The coincidence of the Syrian crisis with the Jubilee Celebrations in the UK for the 50th anniversary of their Queen’s accession to the throne may appear at first instance to be entirely separate news items in a pretty busy news schedule. But underneath each story is a crisis of legitimacy, and attempts by key protagonists – Bashir Al-Assad in the first instance, and Queen Elizabeth in the second – to maintain their weakining legitimacy. Henry Kissinger waded into the Syria crisis with a strongly worded criticism of US policy in the crisis. With an argument rooted all the way back in The Treaty of Westphalia, Kissinger railed against the default interventionism that has characterised the Arab Spring as breaking with centuries of – essentially – respect for national sovereignty. Of course one could argue that the proxy wars of the Cold War and more recent interventions in Iraq, Afghanistan – and even in Yemen, Somalia, and Kosovo – pre-dated the Arab Spring and clearly established an option of pragmatic interventionism, moral hazard be damned.
The integrity of the state, the sanctity of its sovereignty, and quite literally the neck of Syria’s leader, are all on the line. A question arises about where the state itself gets its legitimacy. While Assad held recent elections, it appears pretty clear that those elections did little to legitimise his position. The opposition and self-proclaimed oppressed people within Syria are looking to the International Community to intervene and protect their human rights. Now, when we legitimise a political institution, we offer up our freedom to that institution so that it will secure our individual rights and freedoms. If the oppressed peoples of Syria are looking to the international community to secure their rights, and if interventionalism (humanitarian or otherwise) has become a default position, are we witnessing a transition of sovereignty and / or legitimacy to “The International Community”?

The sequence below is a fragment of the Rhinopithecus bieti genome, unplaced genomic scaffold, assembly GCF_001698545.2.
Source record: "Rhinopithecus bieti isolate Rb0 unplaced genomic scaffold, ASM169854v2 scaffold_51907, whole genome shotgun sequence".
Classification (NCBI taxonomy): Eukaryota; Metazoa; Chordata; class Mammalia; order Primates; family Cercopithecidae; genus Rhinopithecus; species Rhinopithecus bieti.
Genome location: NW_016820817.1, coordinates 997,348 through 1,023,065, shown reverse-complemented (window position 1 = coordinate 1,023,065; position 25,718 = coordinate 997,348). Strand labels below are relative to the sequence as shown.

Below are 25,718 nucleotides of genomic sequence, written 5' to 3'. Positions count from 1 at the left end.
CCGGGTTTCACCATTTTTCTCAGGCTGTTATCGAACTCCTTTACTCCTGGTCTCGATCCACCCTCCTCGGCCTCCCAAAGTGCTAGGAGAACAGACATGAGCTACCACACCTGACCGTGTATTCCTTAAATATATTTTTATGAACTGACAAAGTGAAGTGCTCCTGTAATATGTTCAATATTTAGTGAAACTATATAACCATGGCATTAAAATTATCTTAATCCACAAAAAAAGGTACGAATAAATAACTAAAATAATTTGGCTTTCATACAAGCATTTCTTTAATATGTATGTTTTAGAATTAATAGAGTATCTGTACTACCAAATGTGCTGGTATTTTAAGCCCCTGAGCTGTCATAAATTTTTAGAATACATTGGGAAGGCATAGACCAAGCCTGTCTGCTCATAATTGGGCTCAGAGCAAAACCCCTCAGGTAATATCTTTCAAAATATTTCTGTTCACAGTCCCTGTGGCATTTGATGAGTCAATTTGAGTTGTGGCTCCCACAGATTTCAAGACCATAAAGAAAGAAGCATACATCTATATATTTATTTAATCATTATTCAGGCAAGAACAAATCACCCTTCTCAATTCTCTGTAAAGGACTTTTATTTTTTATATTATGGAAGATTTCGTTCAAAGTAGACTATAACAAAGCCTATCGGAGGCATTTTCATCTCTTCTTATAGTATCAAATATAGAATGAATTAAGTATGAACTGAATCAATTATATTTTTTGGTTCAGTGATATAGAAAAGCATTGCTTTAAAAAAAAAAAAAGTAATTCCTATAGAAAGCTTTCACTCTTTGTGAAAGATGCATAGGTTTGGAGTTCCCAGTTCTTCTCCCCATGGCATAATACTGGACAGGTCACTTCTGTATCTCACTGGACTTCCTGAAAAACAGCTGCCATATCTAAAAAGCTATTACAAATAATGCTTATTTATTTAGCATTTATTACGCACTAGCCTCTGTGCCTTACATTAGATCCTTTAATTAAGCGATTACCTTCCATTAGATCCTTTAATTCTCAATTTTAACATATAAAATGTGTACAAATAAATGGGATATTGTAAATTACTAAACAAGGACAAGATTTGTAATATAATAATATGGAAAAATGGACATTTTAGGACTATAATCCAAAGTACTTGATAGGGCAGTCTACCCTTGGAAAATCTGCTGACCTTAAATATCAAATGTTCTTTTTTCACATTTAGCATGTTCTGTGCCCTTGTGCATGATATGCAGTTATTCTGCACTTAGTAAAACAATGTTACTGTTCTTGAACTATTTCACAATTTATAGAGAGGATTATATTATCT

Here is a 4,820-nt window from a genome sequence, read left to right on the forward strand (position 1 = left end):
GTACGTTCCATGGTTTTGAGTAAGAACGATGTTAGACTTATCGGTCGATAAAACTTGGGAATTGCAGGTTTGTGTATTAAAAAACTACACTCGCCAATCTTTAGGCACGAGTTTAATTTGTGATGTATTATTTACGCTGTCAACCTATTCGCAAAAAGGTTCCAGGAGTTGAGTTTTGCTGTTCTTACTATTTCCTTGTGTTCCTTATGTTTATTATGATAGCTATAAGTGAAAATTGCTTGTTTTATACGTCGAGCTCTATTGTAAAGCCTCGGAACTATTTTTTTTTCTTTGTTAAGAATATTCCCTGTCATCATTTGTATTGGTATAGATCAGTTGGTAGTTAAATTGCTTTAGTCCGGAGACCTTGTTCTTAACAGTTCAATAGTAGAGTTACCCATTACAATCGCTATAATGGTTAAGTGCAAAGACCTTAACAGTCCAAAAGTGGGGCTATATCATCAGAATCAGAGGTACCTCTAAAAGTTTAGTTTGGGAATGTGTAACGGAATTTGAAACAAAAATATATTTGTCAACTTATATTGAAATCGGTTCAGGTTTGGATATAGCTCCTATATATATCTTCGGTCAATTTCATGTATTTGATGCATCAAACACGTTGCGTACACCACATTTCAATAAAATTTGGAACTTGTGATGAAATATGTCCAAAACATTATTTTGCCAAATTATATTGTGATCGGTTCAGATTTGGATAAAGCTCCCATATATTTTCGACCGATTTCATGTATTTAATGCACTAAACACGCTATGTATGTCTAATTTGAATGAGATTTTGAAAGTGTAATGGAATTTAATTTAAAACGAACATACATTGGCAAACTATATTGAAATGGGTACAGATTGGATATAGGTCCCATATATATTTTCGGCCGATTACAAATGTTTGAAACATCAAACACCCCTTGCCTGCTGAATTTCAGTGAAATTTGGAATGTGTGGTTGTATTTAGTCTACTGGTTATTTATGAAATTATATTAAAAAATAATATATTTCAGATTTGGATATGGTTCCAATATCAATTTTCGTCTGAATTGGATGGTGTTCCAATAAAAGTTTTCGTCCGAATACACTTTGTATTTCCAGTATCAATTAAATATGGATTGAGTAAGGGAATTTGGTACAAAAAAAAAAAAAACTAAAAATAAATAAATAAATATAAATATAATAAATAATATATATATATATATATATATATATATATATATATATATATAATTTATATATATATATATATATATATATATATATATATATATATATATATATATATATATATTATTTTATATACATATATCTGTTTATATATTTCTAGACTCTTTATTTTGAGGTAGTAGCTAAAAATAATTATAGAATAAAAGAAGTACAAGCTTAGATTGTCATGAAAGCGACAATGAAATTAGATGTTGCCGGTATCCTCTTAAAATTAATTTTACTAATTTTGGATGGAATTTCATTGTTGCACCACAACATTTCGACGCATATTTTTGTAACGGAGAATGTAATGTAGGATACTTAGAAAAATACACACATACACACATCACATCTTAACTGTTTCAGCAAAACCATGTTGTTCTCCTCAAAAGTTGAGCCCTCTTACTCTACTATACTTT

Meanwhile, closer to home, the sun is stubbornly refusing to make an appearance in London for the pomp of the Jubilee. Quite literally, it is raining on their parade. As if the British weather wasn’t enough, Poly Toynbee decided to have a pop at the Royal Family, as she is wont to do. Her assault is more wide ranging than that – she attacks that fading vision of Britishness, a decrepit and anachronistic national identity that bears no resemblance to who the British actually are. Perhaps the legitimacy of the State is not undermined by the extraordinary edifice that is the Monarchy; it is more tourist attraction / museum piece than something that geniunely represents Britain. But its position is increasingly detached from the State, and one suspects that the next accession could well be strained.